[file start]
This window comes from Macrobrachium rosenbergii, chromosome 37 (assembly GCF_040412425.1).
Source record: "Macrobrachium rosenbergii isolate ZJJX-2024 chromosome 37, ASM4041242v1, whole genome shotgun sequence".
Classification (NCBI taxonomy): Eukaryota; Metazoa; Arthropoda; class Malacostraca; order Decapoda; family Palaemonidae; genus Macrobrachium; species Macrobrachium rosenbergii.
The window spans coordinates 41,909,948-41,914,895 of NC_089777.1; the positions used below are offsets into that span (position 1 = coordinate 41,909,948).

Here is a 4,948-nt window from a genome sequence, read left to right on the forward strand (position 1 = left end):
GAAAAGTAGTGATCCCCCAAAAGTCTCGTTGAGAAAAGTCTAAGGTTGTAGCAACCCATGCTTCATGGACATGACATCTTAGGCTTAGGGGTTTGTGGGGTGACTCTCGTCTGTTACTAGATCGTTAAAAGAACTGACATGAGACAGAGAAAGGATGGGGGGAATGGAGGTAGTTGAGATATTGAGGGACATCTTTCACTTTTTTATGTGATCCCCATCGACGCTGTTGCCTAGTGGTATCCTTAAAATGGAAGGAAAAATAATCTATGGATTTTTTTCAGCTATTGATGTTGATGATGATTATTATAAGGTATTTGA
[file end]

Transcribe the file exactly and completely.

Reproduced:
This window comes from Macrobrachium rosenbergii, chromosome 37 (assembly GCF_040412425.1).
Source record: "Macrobrachium rosenbergii isolate ZJJX-2024 chromosome 37, ASM4041242v1, whole genome shotgun sequence".
Classification (NCBI taxonomy): Eukaryota; Metazoa; Arthropoda; class Malacostraca; order Decapoda; family Palaemonidae; genus Macrobrachium; species Macrobrachium rosenbergii.
The window spans coordinates 41,909,948-41,914,895 of NC_089777.1; the positions used below are offsets into that span (position 1 = coordinate 41,909,948).

Here is a 4,948-nt window from a genome sequence, read left to right on the forward strand (position 1 = left end):
GAAAAGTAGTGATCCCCCAAAAGTCTCGTTGAGAAAAGTCTAAGGTTGTAGCAACCCATGCTTCATGGACATGACATCTTAGGCTTAGGGGTTTGTGGGGTGACTCTCGTCTGTTACTAGATCGTTAAAAGAACTGACATGAGACAGAGAAAGGATGGGGGGAATGGAGGTAGTTGAGATATTGAGGGACATCTTTCACTTTTTTATGTGATCCCCATCGACGCTGTTGCCTAGTGGTATCCTTAAAATGGAAGGAAAAATAATCTATGGATTTTTTTCAGCTATTGATGTTGATGATGATTATTATAAGGTATTTGA